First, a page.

This lucky shot was one result of a visit to the Palmetum yesterday. It was good to get out for a walk after retreating indoors during the 37 and 38 degree days we had last week.
The bird is, of course, an Australian Ibis or White Ibis, Threskiornis molucca. It probably intends to use the branch (paperbark, I think) as nesting material, since it is flying towards the park’s rainforest zone, which is occupied by Black Flying Foxes and nesting ibises as I wrote here a few months ago.
Early on Monday morning I made another of my periodic visits to the Town Common. Nearing the end of the dry season as we are now, I expected a good number of water birds congregating on the relatively small areas of open water and I wasn’t disappointed. What I hadn’t really expected was to find so many birds in the grasslands, reed beds and forest. My final list comprised nearly 40 species and the split between water birds and the rest was almost equal:
As well as the above there were three species of small wading birds, probably sandpipers or dotterels but not quite identifiable; a blue-grey flash across the road which might have been a Leaden Flycatcher; the unmistakeable call of the Pheasant Coucal but not a sight of one; and a flock of small birds which I think were Spice Finches. There are far too many species to show them all here so I have linked some to previous posts about them or to my own photos of them on Flickr. Beyond that, you may have to indulge or assuage your curiosity at Birds in Backyards or Birdway.
Just by way of a footnote: I was pleased with my 40-ish species, for one short morning’s visit, but the total recorded for the Common is over 300! As always, there’s lots more to do and see.
Australia is home to three species of ibis and all of them live in the Townsville region (in fact they are all widespread, occurring throughout Queensland, NSW, Victoria, most of the Northern Territory and parts of WA and SA) but they are by no means equally common here.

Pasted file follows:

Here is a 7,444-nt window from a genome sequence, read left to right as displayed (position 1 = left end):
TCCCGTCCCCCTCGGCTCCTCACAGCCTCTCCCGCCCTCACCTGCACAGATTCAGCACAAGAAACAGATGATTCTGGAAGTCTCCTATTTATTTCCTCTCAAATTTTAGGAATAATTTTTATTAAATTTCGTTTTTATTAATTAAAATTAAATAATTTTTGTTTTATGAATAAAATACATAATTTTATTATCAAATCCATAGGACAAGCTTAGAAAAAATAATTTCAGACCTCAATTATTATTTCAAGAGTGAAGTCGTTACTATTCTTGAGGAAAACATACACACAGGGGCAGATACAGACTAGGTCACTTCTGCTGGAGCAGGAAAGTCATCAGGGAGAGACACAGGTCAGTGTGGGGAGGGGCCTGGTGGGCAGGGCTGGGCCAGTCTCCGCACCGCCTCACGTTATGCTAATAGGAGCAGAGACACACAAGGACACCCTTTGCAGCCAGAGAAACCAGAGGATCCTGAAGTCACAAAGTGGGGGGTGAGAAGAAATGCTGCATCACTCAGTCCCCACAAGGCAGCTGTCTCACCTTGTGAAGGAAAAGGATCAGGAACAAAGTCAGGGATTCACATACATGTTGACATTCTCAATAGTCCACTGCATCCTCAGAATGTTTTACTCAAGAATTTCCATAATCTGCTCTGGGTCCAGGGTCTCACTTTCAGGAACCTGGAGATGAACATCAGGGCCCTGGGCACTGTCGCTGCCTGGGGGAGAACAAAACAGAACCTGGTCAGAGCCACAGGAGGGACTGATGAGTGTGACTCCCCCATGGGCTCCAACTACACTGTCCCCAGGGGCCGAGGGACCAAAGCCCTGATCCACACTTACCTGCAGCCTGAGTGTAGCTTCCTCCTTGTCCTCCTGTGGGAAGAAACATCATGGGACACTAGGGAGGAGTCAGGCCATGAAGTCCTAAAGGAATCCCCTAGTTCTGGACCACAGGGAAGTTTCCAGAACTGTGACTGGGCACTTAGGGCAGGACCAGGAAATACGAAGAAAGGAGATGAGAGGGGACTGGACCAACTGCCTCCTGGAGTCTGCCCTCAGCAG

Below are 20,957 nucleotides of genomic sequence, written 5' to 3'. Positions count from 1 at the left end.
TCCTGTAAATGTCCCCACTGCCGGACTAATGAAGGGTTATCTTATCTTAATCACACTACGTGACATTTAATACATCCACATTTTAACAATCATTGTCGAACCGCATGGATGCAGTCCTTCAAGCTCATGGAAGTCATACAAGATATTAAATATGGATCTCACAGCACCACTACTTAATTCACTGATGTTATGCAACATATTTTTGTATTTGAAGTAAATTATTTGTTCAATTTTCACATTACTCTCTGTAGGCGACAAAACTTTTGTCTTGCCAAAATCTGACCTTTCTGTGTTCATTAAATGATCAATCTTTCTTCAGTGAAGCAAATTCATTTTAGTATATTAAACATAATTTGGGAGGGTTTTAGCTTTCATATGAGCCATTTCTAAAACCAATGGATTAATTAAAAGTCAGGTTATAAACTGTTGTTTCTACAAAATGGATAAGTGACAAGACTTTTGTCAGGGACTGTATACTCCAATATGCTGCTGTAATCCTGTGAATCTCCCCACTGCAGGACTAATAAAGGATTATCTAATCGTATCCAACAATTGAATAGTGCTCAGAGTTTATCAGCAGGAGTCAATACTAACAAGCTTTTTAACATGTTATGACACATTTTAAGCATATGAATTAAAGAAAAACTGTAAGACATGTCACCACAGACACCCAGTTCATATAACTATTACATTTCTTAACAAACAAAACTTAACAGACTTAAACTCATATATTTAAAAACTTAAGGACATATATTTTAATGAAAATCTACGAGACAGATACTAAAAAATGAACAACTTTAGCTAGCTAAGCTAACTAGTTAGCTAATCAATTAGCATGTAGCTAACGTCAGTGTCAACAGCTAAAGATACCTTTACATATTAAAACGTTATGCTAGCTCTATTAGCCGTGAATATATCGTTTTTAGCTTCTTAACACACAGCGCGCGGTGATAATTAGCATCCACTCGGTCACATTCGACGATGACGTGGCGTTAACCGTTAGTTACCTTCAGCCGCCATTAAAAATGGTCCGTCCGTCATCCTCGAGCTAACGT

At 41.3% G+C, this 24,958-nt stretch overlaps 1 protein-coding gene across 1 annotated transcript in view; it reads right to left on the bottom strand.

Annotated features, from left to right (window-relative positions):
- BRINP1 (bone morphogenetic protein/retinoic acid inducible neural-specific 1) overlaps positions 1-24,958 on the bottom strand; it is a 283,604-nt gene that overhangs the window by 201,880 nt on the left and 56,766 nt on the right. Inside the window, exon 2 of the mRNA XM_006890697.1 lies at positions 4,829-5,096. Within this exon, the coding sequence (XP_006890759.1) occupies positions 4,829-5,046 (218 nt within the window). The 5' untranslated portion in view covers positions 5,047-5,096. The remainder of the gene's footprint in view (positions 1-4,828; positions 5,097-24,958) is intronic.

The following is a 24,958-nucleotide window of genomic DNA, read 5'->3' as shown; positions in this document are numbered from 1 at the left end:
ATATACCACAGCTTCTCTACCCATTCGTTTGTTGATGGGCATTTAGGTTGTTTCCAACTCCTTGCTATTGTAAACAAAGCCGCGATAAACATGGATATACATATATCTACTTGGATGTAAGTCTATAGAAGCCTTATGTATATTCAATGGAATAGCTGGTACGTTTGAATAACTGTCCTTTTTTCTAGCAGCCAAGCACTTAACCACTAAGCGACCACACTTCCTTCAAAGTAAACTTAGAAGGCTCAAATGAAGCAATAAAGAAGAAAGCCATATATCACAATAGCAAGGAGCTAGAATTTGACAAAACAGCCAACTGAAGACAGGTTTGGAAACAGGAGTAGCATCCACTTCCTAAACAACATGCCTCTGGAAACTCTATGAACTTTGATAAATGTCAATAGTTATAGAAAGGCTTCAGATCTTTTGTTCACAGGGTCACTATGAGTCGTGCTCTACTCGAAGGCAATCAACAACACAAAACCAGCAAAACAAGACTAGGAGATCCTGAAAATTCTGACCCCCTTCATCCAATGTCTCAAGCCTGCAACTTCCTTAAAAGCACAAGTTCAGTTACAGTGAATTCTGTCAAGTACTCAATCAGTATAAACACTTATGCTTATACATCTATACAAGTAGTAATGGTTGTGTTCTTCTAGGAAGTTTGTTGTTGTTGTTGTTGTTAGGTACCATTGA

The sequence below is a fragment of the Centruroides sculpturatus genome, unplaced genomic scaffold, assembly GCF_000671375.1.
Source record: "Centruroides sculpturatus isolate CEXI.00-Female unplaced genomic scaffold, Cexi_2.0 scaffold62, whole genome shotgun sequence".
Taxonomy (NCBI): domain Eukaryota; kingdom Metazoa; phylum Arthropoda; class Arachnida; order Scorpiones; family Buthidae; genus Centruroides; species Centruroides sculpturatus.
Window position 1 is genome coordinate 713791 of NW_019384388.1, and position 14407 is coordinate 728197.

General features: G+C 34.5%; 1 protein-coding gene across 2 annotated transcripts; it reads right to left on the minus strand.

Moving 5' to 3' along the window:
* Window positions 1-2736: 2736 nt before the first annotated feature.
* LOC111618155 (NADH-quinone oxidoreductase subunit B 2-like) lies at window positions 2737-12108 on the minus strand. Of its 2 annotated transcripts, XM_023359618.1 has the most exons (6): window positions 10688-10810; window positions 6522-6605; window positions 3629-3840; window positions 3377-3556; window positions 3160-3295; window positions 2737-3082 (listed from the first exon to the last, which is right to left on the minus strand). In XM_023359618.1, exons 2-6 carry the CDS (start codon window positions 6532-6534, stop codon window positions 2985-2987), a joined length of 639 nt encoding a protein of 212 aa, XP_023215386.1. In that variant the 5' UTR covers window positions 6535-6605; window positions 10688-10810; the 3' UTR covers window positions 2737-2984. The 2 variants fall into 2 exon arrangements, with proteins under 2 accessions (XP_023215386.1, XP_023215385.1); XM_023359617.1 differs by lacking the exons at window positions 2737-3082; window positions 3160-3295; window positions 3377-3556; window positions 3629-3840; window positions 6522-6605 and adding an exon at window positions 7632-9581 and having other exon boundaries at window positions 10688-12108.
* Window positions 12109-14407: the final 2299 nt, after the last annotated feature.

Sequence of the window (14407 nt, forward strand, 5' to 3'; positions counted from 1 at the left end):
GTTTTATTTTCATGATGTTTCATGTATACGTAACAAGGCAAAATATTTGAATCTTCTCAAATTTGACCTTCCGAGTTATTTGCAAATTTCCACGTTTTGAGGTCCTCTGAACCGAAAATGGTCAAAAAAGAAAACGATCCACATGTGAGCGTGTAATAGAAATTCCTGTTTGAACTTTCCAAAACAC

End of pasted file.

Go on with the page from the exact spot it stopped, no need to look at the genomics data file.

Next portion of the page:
The Australian White Ibis, Threskiornis molucca, is by far the most common and has featured in numerous posts here on Green Path, Percival’s Portrait being the most recent.
The mostly-black species should logically be called the Black Ibis but no, it’s the Straw-necked Ibis, Threskiornis spinicollis. The reason for its name is clear enough in the photo above (but I still think Black would be better).
The Straw-necked Ibis is much rarer around town than the White, outnumbered at least 10:1. Even so, it is more common than the Glossy, which I have never seen in town and rarely seen anywhere else – and the only place I have photographed one is at Billabong Sanctuary.
The Glossy Ibis, Plegadis falcinellus, is noticeably smaller than the other two (50-60cm rather than 60-75) and doesn’t share their habit of feeding on land, preferring to keep to shallow water.
Ibises and Spoonbills, all large wading birds, comprise the family Threskiornithidae. Wikipedia’s article on the order they have been assigned to (Pelicaniformes) says that there is considerable debate about their evolutionary history but that pelicans, egrets and herons are among their next-nearest relations. Back in the real world, ibises and our two species of spoonbill often forage together in mixed groups, sometimes with Magpie Geese, Whistling Ducks, Cormorants and other species.
May I present, with thanks and apologies to the artists, curators and judges of the Percival Portraits exhibitions at Riverway and the Perc Tucker Gallery, Percival?
I spotted him on the bank of Ross River just below the Pinnacles Gallery while I was musing on the exhibition I had just seen: many wonderful photographs and a wide varity of approaches to portraiture but a strangely narrow range of … species.
Homo sapiens without exception.
Dull, really – even though Homo sap is my own species (and no, I won’t get side-tracked into whether we really deserve the “sapiens”).
Furthermore, if the whole concept of the portrait is to depict a person, then surely it is another example of our mildly unhealthy habit of thinking of people as somehow separate from the rest of the animal kingdom, the rest of the natural world.
And there was this handsome gentleman, posing for his portrait as though he knew what I was thinking …
Yesterday, for some unknown reason, was an exceptional day for birds in my garden.
The day began well with these two beautiful small hunters. They are both the same size (Slater’s Field Guide says they are both 23cm long, a little smaller than the Rainbow Lorikeet) but the Bee-eater (see its front view here) takes insects on the wing while the Kingfisher takes larger, heavier ground-dwelling prey such as grasshoppers and small lizards.
Our big paperbark is in blossom and the Rainbow Lorikeets have discovered it. Flocks of them hurtle into the tree and … vanish. They are so brightly coloured that they should stand out like clowns at an undertakers’ convention, but somehow they don’t.
As well as all these, I saw (but didn’t photograph) a Sunbird, some Sulphur-crested Cockatoos (they’re in town for the Dry season), a Cuckoo-shrike and our usual Honeyeaters. Finally, standing at my front gate I saw these Ibis heading for the mangroves of nearby Ross River.